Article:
January was the longest year ever, amirite guys? Now all that’s over, we can finally say goodbye to toxic things like Whole 30 oversharers and, if we’re lucky, terrible products from tech giants.
I love writing about tech companies’ failed attempts at ~cool~ new products. Honestly, it’s become a personal hobby, or, dare I say, delight. Nothing warms my ice cold heart like seeing Google Glass, Google+, and the Facebook “Moments” app go up in flames.
Wait, hold up… there was a Facebook Moments app? What the heck is (or was) the Moments app?
In case if you didn’t know like most people, here’s what you need to know:
Moments was originally created in 2015 as a way for Facebook users to privately share photos outside of the standard Facebook platform. The app implemented machine learning and facial recognition technology to help group photos, and then “recommended” who to share the photos with based off who was in the picture.
Get off my lawn.
If there’s anything we learned in 2018, it’s that we can totally trust Facebook with very private and personal information!
And I know what you’re thinking: why would this crappier and creepier version of Google Photos be necessary? Spoiler alert: it’s not.
In a moment of temporary sanity, Facebook announced it’s shutting down Moments and the app in its entirety on February 25th, citing a notable lack of downloads.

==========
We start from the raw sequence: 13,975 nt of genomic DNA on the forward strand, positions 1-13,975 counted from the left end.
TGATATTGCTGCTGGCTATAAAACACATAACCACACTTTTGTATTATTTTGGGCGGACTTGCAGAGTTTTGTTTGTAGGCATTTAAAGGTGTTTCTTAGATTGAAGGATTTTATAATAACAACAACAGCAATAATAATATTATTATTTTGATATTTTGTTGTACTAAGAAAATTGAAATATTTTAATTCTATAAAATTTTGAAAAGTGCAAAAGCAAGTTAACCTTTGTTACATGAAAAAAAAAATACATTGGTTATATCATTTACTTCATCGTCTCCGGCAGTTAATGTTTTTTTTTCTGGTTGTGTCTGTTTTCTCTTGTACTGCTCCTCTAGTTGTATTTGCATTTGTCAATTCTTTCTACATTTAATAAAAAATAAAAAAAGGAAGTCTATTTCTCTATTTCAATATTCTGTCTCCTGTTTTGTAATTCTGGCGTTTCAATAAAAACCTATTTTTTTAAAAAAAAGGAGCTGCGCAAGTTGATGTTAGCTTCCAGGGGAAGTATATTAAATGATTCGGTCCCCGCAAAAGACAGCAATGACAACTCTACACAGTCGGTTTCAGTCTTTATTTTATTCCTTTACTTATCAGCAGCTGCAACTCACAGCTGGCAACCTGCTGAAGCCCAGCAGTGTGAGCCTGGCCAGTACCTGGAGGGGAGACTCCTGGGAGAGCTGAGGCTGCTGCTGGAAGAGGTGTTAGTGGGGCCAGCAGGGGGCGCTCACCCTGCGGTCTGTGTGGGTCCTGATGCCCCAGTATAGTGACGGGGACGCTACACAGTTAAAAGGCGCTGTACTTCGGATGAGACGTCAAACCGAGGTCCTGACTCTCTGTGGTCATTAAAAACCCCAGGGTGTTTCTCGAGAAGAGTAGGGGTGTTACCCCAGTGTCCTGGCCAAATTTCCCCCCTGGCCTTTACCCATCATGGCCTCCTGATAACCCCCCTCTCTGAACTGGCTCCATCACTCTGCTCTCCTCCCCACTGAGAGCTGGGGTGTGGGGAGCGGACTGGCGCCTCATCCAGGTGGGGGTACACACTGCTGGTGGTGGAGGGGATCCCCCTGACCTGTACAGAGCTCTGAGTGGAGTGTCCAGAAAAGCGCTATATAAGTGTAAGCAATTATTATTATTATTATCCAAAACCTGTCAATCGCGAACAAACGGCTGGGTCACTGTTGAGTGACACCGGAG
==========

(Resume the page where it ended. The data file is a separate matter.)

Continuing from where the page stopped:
Here’s the interesting bit, though: no other reasons were mentioned like security or privacy concerns, and they insisted it’s pulling the plug only because not enough people downloaded it.
Considering Facebook bullied hundreds of thousands of users into downloading the app, so much so that in 2016 it was #1 in the App Store for several days, do we really believe the “no user base” excuse?
What else is going on under the hood of Moments that isn’t being revealed?
Given the recent controversies surrounding Facebook’s lack of data transparency and unethical decision making in this realm of personal data, I have a hunch something else might be behind this sudden “no downloads” rhetoric.
Only time, and perhaps another amusing congressional hearing, will tell.
In the off chance you’re one of the seven people with photos on Moments, you’ve been forewarned, and make sure to delete all of your data from it in case if Zuck pulls another Cambridge Analytica.